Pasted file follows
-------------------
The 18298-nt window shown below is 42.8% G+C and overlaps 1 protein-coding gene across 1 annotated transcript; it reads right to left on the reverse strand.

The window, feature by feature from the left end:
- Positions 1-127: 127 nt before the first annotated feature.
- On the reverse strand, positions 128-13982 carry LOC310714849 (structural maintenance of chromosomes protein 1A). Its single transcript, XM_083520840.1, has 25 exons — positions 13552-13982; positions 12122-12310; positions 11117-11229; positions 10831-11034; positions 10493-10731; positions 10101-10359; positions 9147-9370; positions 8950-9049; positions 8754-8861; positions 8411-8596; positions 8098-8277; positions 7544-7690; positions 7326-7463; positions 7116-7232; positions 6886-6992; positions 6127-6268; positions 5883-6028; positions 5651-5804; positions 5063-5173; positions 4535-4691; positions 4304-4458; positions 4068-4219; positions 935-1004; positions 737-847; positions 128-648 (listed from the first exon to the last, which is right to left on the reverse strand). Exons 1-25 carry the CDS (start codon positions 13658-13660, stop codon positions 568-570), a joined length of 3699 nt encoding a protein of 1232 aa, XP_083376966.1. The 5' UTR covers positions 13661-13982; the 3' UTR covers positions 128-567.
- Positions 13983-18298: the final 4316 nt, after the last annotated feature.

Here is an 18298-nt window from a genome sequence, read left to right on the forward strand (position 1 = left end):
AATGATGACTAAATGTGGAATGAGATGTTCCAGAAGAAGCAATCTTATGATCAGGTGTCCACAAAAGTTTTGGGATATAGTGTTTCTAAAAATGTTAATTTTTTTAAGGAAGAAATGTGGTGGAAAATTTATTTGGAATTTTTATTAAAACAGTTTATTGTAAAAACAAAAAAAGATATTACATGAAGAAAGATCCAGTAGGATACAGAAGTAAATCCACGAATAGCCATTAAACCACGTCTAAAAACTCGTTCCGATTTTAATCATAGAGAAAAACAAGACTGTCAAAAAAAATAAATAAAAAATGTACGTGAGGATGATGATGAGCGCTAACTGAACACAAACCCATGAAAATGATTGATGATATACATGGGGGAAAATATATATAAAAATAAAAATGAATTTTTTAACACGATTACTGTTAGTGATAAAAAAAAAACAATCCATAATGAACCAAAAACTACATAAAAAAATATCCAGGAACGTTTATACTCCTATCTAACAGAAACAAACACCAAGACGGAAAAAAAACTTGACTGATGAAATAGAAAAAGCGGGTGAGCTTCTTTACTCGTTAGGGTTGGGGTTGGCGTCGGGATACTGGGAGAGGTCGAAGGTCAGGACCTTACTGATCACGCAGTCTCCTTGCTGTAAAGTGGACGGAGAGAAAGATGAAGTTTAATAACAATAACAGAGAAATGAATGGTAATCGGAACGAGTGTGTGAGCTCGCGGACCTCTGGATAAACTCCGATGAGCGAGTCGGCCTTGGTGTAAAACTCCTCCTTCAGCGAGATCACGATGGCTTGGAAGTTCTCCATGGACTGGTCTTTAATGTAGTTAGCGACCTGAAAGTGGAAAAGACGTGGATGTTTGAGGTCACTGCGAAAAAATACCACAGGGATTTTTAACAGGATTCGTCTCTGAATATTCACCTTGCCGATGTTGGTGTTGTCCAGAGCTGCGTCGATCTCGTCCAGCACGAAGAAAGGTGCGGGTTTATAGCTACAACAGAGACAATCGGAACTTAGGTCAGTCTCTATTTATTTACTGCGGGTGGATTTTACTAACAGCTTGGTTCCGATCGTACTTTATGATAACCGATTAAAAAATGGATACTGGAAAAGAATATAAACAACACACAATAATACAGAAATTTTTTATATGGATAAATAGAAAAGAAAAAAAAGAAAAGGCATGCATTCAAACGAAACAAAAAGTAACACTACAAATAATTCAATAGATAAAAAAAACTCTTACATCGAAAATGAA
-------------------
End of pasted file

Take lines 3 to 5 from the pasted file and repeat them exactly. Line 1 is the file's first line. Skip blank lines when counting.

- Positions 1-127: 127 nt before the first annotated feature.
- On the reverse strand, positions 128-13982 carry LOC310714849 (structural maintenance of chromosomes protein 1A). Its single transcript, XM_083520840.1, has 25 exons — positions 13552-13982; positions 12122-12310; positions 11117-11229; positions 10831-11034; positions 10493-10731; positions 10101-10359; positions 9147-9370; positions 8950-9049; positions 8754-8861; positions 8411-8596; positions 8098-8277; positions 7544-7690; positions 7326-7463; positions 7116-7232; positions 6886-6992; positions 6127-6268; positions 5883-6028; positions 5651-5804; positions 5063-5173; positions 4535-4691; positions 4304-4458; positions 4068-4219; positions 935-1004; positions 737-847; positions 128-648 (listed from the first exon to the last, which is right to left on the reverse strand). Exons 1-25 carry the CDS (start codon positions 13658-13660, stop codon positions 568-570), a joined length of 3699 nt encoding a protein of 1232 aa, XP_083376966.1. The 5' UTR covers positions 13661-13982; the 3' UTR covers positions 128-567.
- Positions 13983-18298: the final 4316 nt, after the last annotated feature.